Through this website, you will discover some of the Pacific Northwest’s most beautiful and unique gardens and regional horticultural organizations. Click on the links below to learn more and to connect to each garden’s website. Use the “Map” feature in the right sidebar for directions to the garden you would like to visit or to determine the best travel route between gardens. Explore the “Calendar” page to help you find which horticultural events you might attend and learn when to visit your favorite gardens for a special event, lecture, or class.

Listed below are the GCNN member gardens and horticultural organizations.

Western Washington

Albers Vista Gardens, Bremerton, WA Albers Vista Gardens, an oasis comprised of over a thousand different botanical delights, aesthetically arranged on 4.2 acres of a southwest facing hillside overlooking the Port Washington Narrows and the Olympic Mountains. It serves as a horticulture learning center for educating the public on the creation and maintaining sustainable landscapes.

Far Reaches Botanical Conservancy, Port Townsend, WA

Metro Seattle

Bellevue Botanical Garden, Bellevue, WA Bellevue Botanical Garden displays the best plants and gardening practices for beautiful, healthy Northwest Gardens. The garden is free and open year-round, daily from dawn to dusk. Discover the joys of Northwest gardening as you stroll 53-acres of display gardens and native woodlands. Please call 425-452-2750 for more information.

Bloedel Reserve, Bainbridge Island, WA Bloedel Reserve is an internationally renowned public garden and forest preserve. The reserve’s 150 acres are a unique blend of natural woodlands and beautifully landscaped gardens, including a Japanese Garden, a Moss Garden, a Reflection Pool, and the founders’ former estate home.

Cottage Lake Gardens, Woodinville, WA Cottage Lake Gardens is a beautiful 2-acre lakeside botanical garden with an extensive collection of rare and unusual plants including a world-class trillium collection, with more than 2,500 trilliums which includes all 50+ of the world’s trillium species. The garden is open to the public during their spring Trillium Tea Talk & Tours.

Dunn Gardens, Seattle, WA Dunn Gardens is a historic site designed by the Olmsted Brothers and developed between 1915 and 1920. Plants range from diminutive trilliums to Douglas firs towering more than 150 feet. A Great Lawn, sweeping vistas, ponds, and woodland walks all respecting the genius of the place make the Dunn a peaceful garden to visit in any season.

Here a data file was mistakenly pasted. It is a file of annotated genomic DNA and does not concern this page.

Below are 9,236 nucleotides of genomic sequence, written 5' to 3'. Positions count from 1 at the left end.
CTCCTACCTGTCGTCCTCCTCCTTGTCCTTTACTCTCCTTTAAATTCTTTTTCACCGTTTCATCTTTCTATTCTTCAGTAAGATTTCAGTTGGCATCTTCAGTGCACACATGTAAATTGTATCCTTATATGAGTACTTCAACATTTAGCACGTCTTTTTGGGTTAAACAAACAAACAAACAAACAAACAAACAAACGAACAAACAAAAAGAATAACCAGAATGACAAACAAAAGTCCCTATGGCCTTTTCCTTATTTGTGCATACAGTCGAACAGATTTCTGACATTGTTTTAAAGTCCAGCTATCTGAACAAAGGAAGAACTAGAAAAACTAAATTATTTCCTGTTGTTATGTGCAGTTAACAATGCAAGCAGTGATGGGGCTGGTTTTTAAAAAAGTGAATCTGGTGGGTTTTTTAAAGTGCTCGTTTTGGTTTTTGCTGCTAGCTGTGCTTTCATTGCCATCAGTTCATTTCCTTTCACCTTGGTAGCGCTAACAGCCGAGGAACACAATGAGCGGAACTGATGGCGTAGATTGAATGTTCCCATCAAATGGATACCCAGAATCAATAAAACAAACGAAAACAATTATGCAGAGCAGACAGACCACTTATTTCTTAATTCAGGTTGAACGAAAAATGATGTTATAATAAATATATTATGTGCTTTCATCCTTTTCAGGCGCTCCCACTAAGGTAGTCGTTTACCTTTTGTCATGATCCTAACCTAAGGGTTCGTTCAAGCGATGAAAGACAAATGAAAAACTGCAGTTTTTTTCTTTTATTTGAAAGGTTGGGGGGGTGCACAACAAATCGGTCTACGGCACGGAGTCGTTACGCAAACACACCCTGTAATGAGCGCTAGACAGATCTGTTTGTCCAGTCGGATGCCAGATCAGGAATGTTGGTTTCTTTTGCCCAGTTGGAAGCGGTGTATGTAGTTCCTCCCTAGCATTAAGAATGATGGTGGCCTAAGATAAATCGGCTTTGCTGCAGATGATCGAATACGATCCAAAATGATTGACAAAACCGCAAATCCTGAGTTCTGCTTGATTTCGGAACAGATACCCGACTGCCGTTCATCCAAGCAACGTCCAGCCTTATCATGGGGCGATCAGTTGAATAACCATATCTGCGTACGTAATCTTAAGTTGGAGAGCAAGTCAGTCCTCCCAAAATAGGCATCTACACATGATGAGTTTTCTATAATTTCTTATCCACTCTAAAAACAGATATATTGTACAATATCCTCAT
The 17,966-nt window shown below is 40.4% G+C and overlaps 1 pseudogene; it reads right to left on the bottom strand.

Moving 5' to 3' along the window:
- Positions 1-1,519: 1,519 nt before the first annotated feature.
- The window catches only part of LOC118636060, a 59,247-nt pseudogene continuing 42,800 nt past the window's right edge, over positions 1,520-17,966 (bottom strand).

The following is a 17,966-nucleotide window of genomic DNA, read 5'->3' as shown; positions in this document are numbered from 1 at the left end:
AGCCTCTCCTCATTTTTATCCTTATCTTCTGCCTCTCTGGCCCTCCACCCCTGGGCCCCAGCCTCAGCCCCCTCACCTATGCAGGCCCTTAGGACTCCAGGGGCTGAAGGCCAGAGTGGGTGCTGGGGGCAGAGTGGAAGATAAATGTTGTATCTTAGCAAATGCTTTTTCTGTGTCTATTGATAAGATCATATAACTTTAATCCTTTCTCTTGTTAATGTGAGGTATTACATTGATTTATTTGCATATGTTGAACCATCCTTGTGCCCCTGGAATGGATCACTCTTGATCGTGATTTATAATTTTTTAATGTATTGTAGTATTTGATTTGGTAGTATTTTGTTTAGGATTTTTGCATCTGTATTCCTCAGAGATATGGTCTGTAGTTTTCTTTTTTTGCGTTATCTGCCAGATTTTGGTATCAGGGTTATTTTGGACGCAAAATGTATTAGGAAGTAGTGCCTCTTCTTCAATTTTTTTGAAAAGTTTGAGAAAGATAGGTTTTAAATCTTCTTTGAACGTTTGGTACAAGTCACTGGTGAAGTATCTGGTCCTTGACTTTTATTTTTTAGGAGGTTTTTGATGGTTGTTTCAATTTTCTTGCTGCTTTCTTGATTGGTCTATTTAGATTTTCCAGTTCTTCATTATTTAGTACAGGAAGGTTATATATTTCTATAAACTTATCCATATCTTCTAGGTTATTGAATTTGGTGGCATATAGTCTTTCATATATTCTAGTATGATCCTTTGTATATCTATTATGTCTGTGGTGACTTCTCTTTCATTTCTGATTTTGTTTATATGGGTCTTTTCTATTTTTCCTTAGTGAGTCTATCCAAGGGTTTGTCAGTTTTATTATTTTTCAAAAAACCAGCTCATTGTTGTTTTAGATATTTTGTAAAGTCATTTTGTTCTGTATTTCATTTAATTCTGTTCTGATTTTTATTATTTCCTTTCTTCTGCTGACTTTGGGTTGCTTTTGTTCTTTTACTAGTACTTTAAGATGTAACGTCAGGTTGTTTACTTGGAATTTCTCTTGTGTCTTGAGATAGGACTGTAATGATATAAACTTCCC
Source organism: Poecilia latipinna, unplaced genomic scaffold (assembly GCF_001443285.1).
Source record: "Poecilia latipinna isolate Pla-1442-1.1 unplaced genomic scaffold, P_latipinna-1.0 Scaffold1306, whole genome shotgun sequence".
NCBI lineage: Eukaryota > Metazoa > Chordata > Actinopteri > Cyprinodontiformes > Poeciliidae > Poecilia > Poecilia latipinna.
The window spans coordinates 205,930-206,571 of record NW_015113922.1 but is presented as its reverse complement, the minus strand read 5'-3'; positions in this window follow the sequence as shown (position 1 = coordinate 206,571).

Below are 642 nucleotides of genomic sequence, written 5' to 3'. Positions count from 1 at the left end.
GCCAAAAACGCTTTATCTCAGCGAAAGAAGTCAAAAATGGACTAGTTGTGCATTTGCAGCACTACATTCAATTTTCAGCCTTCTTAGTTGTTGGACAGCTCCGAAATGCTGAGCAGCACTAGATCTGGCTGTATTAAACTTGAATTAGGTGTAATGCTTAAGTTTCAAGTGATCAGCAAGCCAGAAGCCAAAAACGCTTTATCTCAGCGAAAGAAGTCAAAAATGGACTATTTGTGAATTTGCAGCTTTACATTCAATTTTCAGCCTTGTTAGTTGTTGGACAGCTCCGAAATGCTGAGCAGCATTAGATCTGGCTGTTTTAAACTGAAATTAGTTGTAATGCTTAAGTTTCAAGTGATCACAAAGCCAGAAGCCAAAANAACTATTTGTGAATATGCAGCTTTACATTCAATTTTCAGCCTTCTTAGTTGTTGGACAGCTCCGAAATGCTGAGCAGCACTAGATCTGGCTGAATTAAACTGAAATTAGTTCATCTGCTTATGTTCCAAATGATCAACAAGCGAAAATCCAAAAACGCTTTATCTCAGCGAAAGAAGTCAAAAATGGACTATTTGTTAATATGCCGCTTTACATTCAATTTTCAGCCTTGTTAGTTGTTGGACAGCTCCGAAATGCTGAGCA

Elisabeth C. Miller Botanical Garden, Seattle, WA The mission of the Elisabeth C. Miller Botanical Garden is to acquire, steward, and disseminate new and unusual plants; to exhibit plants in sensitively arranged plantings, artfully displayed, and to have the entire property reflect high standards of design and maintenance; to demonstrate, by example, environmentally responsible horticulture.

Good Shepherd Center, Seattle, WA

Highline SeaTac Botanical Garden, SeaTac, WA The Highline Botanical Garden Foundation was incorporated in 1999 to preserve a 40+ year old private English cottage garden located in the shadow of SeaTac International Airport’s third runway. Since then, the Elda Behm Paradise Garden has been enhanced with four species gardens of iris, fuchsias, roses and daylilies and another heritage garden rescued from the third runway – a miniature mountain and pond Japanese Garden. To date, five of the eleven acres have been developed.

Kruckeberg Botanic Garden, Shoreline, WA The Kruckeberg Botanic Garden displays a unique blend of Pacific Northwest native plants and unusual exotics in a naturalistic, wooded setting. The garden was founded by Dr. Arthur Kruckeberg and his wife Mareen, who built the collection over 50 years in the 4-acre property surrounding their home. The garden and onsite MsK Rare and Native Plant Nursery are open Friday-Sunday, year-round.

PlantAmnesty, Seattle, WA Plant Amnesty is a nonprofit that provides pruning classes, workshops, lectures, and other activities to educate both home gardeners and garden professionals on the best ways to prune trees and shrubs for beauty, appearance, longevity, and safety.